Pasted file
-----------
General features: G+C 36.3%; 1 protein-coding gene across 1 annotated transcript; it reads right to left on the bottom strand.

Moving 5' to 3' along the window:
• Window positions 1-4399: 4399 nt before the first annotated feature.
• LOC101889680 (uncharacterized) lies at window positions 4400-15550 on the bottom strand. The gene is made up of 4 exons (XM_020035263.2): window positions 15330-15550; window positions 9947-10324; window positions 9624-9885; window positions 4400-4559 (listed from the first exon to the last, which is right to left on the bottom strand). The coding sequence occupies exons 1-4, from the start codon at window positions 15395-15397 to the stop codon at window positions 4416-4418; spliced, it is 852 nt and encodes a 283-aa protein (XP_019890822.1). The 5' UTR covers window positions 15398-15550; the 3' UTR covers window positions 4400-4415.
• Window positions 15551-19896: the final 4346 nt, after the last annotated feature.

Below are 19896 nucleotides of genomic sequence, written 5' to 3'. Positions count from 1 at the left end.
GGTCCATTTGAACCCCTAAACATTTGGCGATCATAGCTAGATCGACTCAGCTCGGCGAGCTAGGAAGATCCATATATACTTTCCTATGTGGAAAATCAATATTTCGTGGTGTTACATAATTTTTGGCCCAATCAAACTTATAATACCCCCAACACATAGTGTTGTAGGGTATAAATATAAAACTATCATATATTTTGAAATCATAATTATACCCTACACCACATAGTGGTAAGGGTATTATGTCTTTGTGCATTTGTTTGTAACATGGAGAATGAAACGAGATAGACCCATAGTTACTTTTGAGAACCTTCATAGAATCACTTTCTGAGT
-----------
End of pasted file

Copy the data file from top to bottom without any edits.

General features: G+C 36.3%; 1 protein-coding gene across 1 annotated transcript; it reads right to left on the bottom strand.

Moving 5' to 3' along the window:
• Window positions 1-4399: 4399 nt before the first annotated feature.
• LOC101889680 (uncharacterized) lies at window positions 4400-15550 on the bottom strand. The gene is made up of 4 exons (XM_020035263.2): window positions 15330-15550; window positions 9947-10324; window positions 9624-9885; window positions 4400-4559 (listed from the first exon to the last, which is right to left on the bottom strand). The coding sequence occupies exons 1-4, from the start codon at window positions 15395-15397 to the stop codon at window positions 4416-4418; spliced, it is 852 nt and encodes a 283-aa protein (XP_019890822.1). The 5' UTR covers window positions 15398-15550; the 3' UTR covers window positions 4400-4415.
• Window positions 15551-19896: the final 4346 nt, after the last annotated feature.

Below are 19896 nucleotides of genomic sequence, written 5' to 3'. Positions count from 1 at the left end.
GGTCCATTTGAACCCCTAAACATTTGGCGATCATAGCTAGATCGACTCAGCTCGGCGAGCTAGGAAGATCCATATATACTTTCCTATGTGGAAAATCAATATTTCGTGGTGTTACATAATTTTTGGCCCAATCAAACTTATAATACCCCCAACACATAGTGTTGTAGGGTATAAATATAAAACTATCATATATTTTGAAATCATAATTATACCCTACACCACATAGTGGTAAGGGTATTATGTCTTTGTGCATTTGTTTGTAACATGGAGAATGAAACGAGATAGACCCATAGTTACTTTTGAGAACCTTCATAGAATCACTTTCTGAGT